Gophers head football coach Tracy Claeys was fired Tuesday afternoon with Athletics Director Mark Coyle citing frustrated fans and donors surrounding the off-the-field issues with the program.
A replacement for Claeys has not yet been named. Coyle said the school will “move quickly” to find a new head coach.
Along with Claeys, nearly all of his assistants also lost their jobs, Coyle said Tuesday.
“I made a very difficult decision,” Coyle said at a press conference Tuesday evening. “I thought it was in the best long-term interest of our football program to make this change now.”
Claeys had been with the program since Dec. 2010, joining as a defensive coordinator to former head coach Jerry Kill. He become the interim head coach after Kill resigned from the role due to health reasons in October of 2015.
The decision comes shortly after the team staged a two-day boycott of all football activities on Dec. 15 — including the Holiday Bowl — in protest of the suspension of 10 players for their connection to an alleged sexual assault.
The boycott was lifted two days later and the team won the Holiday Bowl 17-12 against Washington State to wrap up a 9-4 season on Dec. 27.
Claeys publicly supported the boycott after players announced it tweeting, “Have never been more proud of our kids. I respect their rights & support their effort to make a better world!”
The former coach’s support for the players sided him against Coyle and University of Minnesota president Eric Kaler.
Coyle said Tuesday that it wasn’t just the tweet that led to the termination of Claeys.
“I don’t think it’s fair to say one thing,” Coyle said. “I think the events over the past few weeks underscored the concerns and some of the things I’ve been seeing in that program.”
Claeys is set to receive the buyout payment stipulated in his contract, which amounts to $500,000. His contract was set to expire at the end of the 2018 season.
The only assistants who weren’t fired were defensive backs coach Dan O’Brien and linebackers coach Mike Sherels.
Coyle said in a statement the two coaches will remain during the coaching transition to ensure leadership in the interim period.
Claeys — who had an 11-8 record during his time as head coach — is one of two coaches since 1971 to end his Gophers career with an above .500 record, joining Glen Mason (64-57, 1997-2006).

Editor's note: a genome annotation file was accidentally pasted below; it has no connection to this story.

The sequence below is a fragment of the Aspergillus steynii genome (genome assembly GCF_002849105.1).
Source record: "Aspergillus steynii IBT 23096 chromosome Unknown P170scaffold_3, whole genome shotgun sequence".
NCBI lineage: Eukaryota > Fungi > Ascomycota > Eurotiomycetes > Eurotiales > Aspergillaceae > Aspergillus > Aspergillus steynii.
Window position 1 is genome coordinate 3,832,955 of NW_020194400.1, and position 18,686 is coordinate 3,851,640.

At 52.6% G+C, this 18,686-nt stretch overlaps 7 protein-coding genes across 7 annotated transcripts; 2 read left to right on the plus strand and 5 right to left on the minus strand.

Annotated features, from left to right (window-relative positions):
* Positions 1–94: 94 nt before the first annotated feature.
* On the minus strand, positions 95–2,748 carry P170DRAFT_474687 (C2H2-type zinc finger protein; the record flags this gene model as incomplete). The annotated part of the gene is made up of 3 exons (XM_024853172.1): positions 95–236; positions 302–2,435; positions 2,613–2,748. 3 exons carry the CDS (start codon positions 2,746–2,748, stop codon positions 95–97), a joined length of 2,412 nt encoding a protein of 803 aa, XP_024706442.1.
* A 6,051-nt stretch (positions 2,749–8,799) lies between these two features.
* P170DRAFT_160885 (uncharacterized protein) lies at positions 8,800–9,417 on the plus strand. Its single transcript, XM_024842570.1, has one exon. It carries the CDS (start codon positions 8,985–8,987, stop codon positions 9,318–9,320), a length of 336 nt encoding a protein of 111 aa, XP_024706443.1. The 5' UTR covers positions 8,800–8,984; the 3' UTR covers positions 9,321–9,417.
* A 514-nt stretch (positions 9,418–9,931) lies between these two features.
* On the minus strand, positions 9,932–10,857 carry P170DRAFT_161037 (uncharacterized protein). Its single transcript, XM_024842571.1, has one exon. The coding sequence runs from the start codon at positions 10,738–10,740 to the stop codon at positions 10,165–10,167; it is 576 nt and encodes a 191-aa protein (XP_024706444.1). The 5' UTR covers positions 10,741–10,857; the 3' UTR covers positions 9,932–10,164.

The Gophers football team finished the 2016 season with a 9-4 overall record, just the second time since 1905 the team had finished with nine or more wins.
“I saw a team that competed. I saw a team that gave up halftime leads, the same thing you all saw,” Coyle said. “It was just an overall evaluation of the program and moving forward, we want to find a leader who embraces what Minnesota is all about. That’s what our goal’s going to be.”
Coyle had thrown his support behind Claeys at the end of the regular season in November amid reports the former head coach was up for an extension.
The 10 players were suspended Dec. 13 after the University’s Office of Equal Opportunity and Affirmative Action finished their investigation of the alleged sexual assault that took place Sept. 2.
Five players are being recommended for expulsion, four for a one-year suspension and one for probation. Their appeal process is expected to begin sometime in January.
After the Holiday Bowl win, Coyle issued a statement – exactly a month after his one supporting Claeys – saying he was going to meet with Claeys to discuss expectations.
On Tuesday, Coyle said Claeys acted professionally, and was disappointed, but understood Coyle’s decision.
Shortly after Claeys termination was announced, Gophers football players took to Twitter voicing their displeasure over the decision.
“I get they’re upset. I get they’re frustrated,” Coyle said. “It’s our job to find a leader who will take this program forward and unite all of them in one direction, one goal.”